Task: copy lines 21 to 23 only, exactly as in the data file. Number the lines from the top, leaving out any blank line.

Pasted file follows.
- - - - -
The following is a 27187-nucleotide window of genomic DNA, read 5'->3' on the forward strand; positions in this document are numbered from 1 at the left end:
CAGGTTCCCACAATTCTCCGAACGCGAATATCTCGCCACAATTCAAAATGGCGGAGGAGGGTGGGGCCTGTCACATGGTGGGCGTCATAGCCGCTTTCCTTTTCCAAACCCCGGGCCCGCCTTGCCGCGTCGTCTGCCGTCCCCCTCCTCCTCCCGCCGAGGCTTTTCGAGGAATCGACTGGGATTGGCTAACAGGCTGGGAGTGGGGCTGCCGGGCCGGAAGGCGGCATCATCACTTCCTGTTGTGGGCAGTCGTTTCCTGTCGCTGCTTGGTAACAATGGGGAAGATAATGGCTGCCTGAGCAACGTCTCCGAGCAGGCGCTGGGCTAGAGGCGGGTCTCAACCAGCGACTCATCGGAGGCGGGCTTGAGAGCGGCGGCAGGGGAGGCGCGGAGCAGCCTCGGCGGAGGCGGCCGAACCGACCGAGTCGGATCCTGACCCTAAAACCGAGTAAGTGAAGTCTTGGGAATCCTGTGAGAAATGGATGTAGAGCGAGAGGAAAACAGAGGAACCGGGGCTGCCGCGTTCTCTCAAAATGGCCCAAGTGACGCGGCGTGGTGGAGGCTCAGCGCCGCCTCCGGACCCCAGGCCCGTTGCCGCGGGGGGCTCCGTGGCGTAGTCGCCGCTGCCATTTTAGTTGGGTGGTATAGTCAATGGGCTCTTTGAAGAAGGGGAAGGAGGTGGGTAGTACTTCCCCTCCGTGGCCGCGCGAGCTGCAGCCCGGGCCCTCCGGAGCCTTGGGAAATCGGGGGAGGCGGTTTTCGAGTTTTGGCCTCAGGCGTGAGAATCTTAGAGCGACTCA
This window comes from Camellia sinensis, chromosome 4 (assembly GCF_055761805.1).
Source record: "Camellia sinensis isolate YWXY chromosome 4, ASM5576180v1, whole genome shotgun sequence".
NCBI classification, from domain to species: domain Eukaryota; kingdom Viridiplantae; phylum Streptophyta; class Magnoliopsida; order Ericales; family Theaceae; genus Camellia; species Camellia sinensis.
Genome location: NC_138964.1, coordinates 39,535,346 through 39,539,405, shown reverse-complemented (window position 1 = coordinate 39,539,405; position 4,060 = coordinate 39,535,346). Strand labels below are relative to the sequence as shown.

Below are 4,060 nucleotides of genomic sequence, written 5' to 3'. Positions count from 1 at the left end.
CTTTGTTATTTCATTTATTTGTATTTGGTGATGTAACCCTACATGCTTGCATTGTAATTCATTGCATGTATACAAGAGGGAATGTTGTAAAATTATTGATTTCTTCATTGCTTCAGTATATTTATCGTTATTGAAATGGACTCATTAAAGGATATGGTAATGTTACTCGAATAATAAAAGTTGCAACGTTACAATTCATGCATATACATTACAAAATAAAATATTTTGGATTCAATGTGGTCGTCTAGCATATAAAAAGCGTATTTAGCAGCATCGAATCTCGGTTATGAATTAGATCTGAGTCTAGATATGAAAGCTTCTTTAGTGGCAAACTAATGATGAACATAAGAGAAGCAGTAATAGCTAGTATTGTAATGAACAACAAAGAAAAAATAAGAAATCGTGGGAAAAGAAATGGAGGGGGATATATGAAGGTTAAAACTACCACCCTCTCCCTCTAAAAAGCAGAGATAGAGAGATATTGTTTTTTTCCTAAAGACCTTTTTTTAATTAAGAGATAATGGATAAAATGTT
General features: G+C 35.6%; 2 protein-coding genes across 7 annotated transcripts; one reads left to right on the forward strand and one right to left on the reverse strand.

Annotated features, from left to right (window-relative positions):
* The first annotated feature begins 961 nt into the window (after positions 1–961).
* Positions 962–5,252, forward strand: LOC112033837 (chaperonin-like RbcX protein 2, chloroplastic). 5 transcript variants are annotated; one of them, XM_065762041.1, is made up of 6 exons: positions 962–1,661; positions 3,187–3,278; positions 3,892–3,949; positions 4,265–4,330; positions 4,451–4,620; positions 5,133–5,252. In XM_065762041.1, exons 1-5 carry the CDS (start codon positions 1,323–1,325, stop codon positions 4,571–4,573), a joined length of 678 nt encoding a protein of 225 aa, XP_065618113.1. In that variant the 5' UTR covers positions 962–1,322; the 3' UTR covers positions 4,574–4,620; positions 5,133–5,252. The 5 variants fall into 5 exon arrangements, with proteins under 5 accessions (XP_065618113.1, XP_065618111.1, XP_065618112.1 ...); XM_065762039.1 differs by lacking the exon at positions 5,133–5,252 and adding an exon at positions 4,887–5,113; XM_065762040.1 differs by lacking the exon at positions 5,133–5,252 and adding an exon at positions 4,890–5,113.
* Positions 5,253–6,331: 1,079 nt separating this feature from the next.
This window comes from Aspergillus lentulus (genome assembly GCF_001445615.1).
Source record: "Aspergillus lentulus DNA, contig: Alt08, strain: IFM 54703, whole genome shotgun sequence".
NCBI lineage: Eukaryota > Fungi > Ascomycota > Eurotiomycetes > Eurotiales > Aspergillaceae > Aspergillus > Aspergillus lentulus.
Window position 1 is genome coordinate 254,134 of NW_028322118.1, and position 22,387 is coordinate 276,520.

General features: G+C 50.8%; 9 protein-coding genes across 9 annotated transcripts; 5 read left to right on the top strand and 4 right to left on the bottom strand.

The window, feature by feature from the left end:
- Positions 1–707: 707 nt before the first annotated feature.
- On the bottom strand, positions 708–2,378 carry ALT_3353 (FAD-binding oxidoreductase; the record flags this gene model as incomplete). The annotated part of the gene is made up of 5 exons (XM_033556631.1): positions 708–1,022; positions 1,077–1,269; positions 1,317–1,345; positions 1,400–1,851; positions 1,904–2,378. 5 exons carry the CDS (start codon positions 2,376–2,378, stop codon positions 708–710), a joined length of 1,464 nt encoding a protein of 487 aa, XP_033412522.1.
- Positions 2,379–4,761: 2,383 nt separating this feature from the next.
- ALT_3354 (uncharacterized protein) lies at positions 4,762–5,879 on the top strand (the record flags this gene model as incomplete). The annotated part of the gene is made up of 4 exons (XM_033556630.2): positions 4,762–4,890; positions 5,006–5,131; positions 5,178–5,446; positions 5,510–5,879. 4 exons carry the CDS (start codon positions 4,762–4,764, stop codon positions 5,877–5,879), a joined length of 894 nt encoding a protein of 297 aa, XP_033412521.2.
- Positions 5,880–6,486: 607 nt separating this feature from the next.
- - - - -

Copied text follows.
- On the bottom strand, positions 708–2,378 carry ALT_3353 (FAD-binding oxidoreductase; the record flags this gene model as incomplete). The annotated part of the gene is made up of 5 exons (XM_033556631.1): positions 708–1,022; positions 1,077–1,269; positions 1,317–1,345; positions 1,400–1,851; positions 1,904–2,378. 5 exons carry the CDS (start codon positions 2,376–2,378, stop codon positions 708–710), a joined length of 1,464 nt encoding a protein of 487 aa, XP_033412522.1.
- Positions 2,379–4,761: 2,383 nt separating this feature from the next.
- ALT_3354 (uncharacterized protein) lies at positions 4,762–5,879 on the top strand (the record flags this gene model as incomplete). The annotated part of the gene is made up of 4 exons (XM_033556630.2): positions 4,762–4,890; positions 5,006–5,131; positions 5,178–5,446; positions 5,510–5,879. 4 exons carry the CDS (start codon positions 4,762–4,764, stop codon positions 5,877–5,879), a joined length of 894 nt encoding a protein of 297 aa, XP_033412521.2.